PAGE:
- March 11th, 2012
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This semester has been brutal. Things to not appear to be letting up at all. I haven’t even exposed a single frame of film in more than a week. Not fun.
I tell myself I am going to stop shooting 35mm film at least once a week. A roll of 36 exposures takes forever to go through. Once you have been spoiled by the detail of larger formats you just end up underwhelmed by the contents of the tiny little 36x24mm frames.
Then I think about the one role where 35mm shines: pocket camera. My ancient Kodak Retina IIa is not exactly the lightest camera in existence, but it will fit in my pocket. It also has a nice Schneider-Xenon 50mm f/2.0 lens in a near-silent Synchro-Compur leaf shutter. The shutter speeds are limited to whole stop increments from 1s to 1/500s, plus bulb. The aperture only ranges from f/2 to f/16.
Using a slow film, like the slew of discontinued films around which the camera was designed, opens the full range of available shutter speeds and apertures. The other option, and the one I exercise, is using a film that both pushes and pulls well. Several ASA400 emulsions fit that bill quite well. A hefty stash of gifted, but expired, Agfa APX 400 means that when I load a roll that is the emulsion I go with. On my most recent roll, overcast and rainy days were on the horizon. The decision was made to push the film to ASA3200, and even still several exposures called for f/4 at 1/500s. A winning combination if I do say so myself.
Instead of just putting the Kodak on the shelf, to look pretty, when I run out of my stash of Agfa film I think I’ll go ahead and extend its life by ordering a case of Arista Premium 100 and seeing how that goes.
Three, maybe four, weeks into the semester and I have already done more work this semester than in the previous four or five combined. For the most part, all of my time is now spent doing homework. My training schedule for the MS150 has all but evaporated. Even when I do take a few hours to ride, I find myself pedaling away while trying to make sense of the most recent tidbits my fluid mechanics textbook has thrown my way.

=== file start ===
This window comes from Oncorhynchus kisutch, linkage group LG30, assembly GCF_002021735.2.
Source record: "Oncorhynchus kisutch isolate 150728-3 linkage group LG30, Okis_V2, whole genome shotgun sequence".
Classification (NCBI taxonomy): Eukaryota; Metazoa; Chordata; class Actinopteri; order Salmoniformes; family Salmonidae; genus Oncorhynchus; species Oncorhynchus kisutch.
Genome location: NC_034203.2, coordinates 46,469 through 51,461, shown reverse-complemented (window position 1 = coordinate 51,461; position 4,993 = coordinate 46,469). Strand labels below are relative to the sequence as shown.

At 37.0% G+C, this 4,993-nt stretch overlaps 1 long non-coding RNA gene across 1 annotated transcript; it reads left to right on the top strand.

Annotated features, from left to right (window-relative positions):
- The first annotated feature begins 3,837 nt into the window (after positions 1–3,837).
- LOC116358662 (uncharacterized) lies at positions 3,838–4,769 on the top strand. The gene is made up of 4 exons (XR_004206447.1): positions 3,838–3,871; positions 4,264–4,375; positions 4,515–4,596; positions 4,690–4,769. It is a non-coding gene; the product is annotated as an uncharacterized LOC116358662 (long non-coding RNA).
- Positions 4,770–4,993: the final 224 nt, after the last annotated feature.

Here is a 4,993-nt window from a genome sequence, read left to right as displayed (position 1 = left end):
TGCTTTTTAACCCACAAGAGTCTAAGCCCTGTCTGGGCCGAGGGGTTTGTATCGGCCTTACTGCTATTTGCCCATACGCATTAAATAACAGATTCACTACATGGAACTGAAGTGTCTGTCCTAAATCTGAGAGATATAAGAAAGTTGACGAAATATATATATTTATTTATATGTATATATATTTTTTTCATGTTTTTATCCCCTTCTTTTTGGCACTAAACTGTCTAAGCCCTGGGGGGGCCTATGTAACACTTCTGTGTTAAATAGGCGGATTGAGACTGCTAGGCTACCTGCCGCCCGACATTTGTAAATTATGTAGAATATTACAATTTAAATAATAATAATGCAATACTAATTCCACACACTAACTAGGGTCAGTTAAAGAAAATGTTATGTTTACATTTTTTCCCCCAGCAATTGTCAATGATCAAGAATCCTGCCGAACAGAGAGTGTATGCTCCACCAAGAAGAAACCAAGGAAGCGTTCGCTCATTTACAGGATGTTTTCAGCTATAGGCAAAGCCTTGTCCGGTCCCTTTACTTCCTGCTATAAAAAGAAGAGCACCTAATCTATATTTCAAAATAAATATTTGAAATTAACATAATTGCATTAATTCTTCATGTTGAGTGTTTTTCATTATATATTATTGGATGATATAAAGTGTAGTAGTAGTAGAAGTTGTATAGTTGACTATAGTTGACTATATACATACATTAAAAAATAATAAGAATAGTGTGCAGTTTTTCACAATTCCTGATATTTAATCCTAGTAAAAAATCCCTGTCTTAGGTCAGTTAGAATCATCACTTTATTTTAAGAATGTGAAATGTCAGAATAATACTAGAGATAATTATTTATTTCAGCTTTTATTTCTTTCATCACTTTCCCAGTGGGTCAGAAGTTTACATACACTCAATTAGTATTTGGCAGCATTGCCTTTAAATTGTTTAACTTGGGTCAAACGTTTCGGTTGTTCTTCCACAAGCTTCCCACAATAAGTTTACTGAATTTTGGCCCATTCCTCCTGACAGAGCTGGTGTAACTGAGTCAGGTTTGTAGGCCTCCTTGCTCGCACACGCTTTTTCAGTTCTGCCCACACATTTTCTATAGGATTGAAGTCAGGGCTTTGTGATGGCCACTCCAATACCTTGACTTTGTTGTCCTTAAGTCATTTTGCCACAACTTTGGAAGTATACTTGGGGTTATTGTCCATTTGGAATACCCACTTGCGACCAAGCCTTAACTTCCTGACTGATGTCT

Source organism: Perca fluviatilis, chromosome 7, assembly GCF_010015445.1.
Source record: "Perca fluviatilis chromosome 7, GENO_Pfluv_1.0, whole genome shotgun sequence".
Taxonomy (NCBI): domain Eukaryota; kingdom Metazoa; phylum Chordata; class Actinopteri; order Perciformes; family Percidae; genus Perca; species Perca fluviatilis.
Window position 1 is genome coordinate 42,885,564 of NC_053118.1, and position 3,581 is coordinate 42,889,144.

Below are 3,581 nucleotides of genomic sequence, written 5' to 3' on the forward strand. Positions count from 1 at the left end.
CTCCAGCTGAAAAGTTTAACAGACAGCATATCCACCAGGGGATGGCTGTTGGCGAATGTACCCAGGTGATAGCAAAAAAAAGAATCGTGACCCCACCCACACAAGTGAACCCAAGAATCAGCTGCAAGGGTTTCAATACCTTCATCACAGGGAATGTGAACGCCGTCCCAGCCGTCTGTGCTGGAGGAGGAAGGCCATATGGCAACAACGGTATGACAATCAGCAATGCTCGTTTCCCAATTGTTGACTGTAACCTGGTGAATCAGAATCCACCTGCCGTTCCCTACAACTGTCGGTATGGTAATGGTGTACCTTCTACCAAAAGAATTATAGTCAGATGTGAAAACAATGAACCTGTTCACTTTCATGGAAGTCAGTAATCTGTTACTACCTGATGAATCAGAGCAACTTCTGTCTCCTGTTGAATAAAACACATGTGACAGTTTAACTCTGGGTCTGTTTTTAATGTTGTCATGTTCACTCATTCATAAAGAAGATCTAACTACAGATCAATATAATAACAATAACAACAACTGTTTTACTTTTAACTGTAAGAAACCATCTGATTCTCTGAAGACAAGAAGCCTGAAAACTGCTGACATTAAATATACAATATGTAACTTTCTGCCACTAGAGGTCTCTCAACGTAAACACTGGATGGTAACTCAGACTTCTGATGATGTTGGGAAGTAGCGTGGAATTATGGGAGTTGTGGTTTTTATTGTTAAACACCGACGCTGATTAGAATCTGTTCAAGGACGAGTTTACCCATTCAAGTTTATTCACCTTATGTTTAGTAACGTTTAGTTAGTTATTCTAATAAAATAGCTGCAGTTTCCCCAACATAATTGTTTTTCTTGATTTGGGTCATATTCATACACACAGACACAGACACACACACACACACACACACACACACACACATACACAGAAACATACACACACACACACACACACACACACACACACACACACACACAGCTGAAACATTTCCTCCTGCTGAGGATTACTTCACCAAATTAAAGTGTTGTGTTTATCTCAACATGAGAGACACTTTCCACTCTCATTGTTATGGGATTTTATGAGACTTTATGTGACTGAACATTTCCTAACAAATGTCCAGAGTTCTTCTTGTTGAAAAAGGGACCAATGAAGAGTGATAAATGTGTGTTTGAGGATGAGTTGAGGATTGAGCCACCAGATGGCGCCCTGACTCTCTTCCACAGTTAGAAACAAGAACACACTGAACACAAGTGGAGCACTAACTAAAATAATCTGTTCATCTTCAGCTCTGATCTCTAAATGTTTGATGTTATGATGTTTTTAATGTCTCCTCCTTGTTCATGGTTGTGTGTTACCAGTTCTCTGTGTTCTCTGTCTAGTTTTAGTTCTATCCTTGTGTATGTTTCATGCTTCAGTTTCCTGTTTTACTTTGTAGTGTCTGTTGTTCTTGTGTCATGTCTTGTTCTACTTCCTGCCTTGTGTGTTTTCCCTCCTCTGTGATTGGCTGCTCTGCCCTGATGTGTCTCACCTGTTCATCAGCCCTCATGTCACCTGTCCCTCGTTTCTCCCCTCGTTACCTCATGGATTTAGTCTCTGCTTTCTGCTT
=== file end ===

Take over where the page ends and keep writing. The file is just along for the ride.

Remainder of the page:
At this stage in the game, failure is not an option. Thirty is rapidly approaching and I have absolutely no intention of returning to the military, enlisted or commissioned. No, this degree needs to be completed above the standard so I can move on and really start a new chapter. Perhaps once I have more than just a DD-214 to say that I have accomplished some things in my life, focus can be taken off of the fact I have a DD-214 and exist as someone other than a former infantryman. For now, that will provide purpose in the next three semesters. The prospects of an engineer’s salary might provide some motivation as well.
Nobody ever shoots a full roll of film and loves every single frame, but on my most recent outing I came pretty close on two rolls. When you only bring three rolls of 120 film and a square format Mamiya C3 to shoot the pace slows down a lot, after all you’ve only got twelve exposures per roll. Keeping things flowing is important, but you definitely do not want to go off releasing the shutter when you are not within a hair of certainty that the resulting negative will contain the image you desire.
For my last shoot of the semester break, I only ended up shooting the two rolls of black and white film I brought – Kodak Tri-X Pan 320, and Ilford Delta 3200. The roll of Kodak Portra 400, the best color negative film in existence for portraiture as far as I am concerned, I had with me will have to wait for another time. Having never shot with this particular girl before I was unsure how things would go, but it was evident from the start that if nothing else we would at least have a good time. When I took my film out of the tanks and held the negatives up to the light, I knew I had some winners.
Words I heard many times as a private, and probably told my privates a dozen times as a sergeant, still hold true today. You either give it all you have, or stay at home. With my first attempt at the Houston-to-Austin MS150 cycling benefit for the National Multiple Sclerosis Society coming up in 104 days, it is time to put in extra training effort. What does that even mean? Hours of intensity training on my mag trainer to build endurance, and at least a 80 miles of actual road riding every week.
My personal goals are as follows:
Completing the first goal is entirely up to me, and I think it is well within my grasp. The second goal is going to take some help from anyone who feels like donating to the National Multiple Sclerosis Society is something they’d like to do. If you’re one of those people, the following link will take you to my donation page and you can help me with my goals while also helping those who have been touched by a terrible illness: http://main.nationalmssociety.org/goto/ajmartinez